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Over the weekend, I went to a bachelorette party, aka, the very very very very best thing about standing up in a friend’s wedding.

(It’s an honor to be asked. Standing next to your friend while she says those vows to the person she’s going to love forever is one of the most beautiful things you can share with a friend. But girl, you and I both know when it comes to pure, unadulterated fun, it’s all about the bachelorette party.)

I’ve been friends with Michelle since two or three weeks after I graduated college. We met at my first professional job — I was the new food reporter, she was the photography intern. When the summer was over and classes started up again, we remained friends. When she graduated and was hired full-time, I was ecstatic. Michelle was the first post-college friend I made, and we love her.

Isn’t she gorgeous??

Other bachelorette parties I’ve attended have been delicious dinners followed by lots of drunken bar hopping. More than one have included a scavenger hunt of sorts that included items like “Get a guy to tell you you’re beautiful in another language” or “Have a stranger write you a love letter” or “Find a virgin.”

Michelle’s party was a lot more low key — which, frankly, is much more my speed. (Oh, I participated in the others. I have a blast at those. But if I have my druthers, I like low-key.) For one, we started off at a murder mystery dinner, which every last one of us was excited to attend.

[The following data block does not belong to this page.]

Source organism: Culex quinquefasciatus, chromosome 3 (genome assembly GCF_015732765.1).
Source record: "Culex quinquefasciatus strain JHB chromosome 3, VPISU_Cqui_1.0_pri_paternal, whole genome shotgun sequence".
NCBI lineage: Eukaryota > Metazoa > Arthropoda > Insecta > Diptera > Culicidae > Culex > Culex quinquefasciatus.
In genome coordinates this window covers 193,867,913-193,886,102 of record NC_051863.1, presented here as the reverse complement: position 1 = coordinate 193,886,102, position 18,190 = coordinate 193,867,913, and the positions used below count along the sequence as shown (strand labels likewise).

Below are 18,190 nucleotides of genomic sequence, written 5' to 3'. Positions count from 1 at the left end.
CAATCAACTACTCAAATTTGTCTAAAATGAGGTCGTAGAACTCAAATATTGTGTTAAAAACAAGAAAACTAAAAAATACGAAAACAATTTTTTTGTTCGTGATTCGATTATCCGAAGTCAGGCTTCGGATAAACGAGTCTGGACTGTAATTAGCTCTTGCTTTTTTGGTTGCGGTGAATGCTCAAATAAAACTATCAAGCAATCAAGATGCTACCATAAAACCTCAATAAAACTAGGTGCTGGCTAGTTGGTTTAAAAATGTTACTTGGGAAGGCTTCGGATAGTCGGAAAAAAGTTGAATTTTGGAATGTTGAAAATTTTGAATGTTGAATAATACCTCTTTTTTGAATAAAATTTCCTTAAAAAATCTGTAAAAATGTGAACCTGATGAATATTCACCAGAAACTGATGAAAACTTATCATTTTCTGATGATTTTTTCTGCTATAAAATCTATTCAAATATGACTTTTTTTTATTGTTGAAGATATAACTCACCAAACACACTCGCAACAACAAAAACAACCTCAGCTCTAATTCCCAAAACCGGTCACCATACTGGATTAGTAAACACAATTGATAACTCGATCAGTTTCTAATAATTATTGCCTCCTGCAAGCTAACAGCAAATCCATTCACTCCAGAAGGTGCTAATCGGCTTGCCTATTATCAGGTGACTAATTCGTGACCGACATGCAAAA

It was at The Bennett-Curtis House, a large, old home in Grant Park, Ill., that can hold small events like weddings, fundraisers and, in this case, murder mystery dinners.

We arrived early and started the evening with some drinks (gin martini, neat, extra dirty, please and thank you). We and the other guests were seated in a small room, with our entire party at one large, round table with an extra seat. Each table setting had a small program explaining the evening: We are attending a fundraiser for the rain forest being thrown by a group of young rich people. They’re all “friends” in that way where that means they like to talk about one another behind their backs (“Her dress is so tacky,” “He’s such a drunk,” “Yeah, no one knows why he’s here”).

That empty seat was for whichever party-thrower (read: actor) had wandered over to chat with us. We were encouraged to ask questions with a goal to gather enough information so, when one of the party-throwers died from some poison in her drink, we had a guess as to the killer and his or her motive. (We never asked the right questions, and I was left guessing that she offed herself because her father went broke when the father of another party-goer purchased his hotel chain to turn it into something fashion-related. #RichPeopleProblems)

The “bar hopping” that followed included stops at two bars and lots of chatting. There was no dancing on tables or with cute strangers. It was just lots of friends celebrating one lovely lady. And that was a good time.

Now, I have a very important question: Why is Steak ‘N’ Shake the most delicious thing ever at 1 a.m.? There’s something fun about being dressed to the nines and munching on a bowl of chili at a 24-hour restaurant with your girlfriends, I have to say.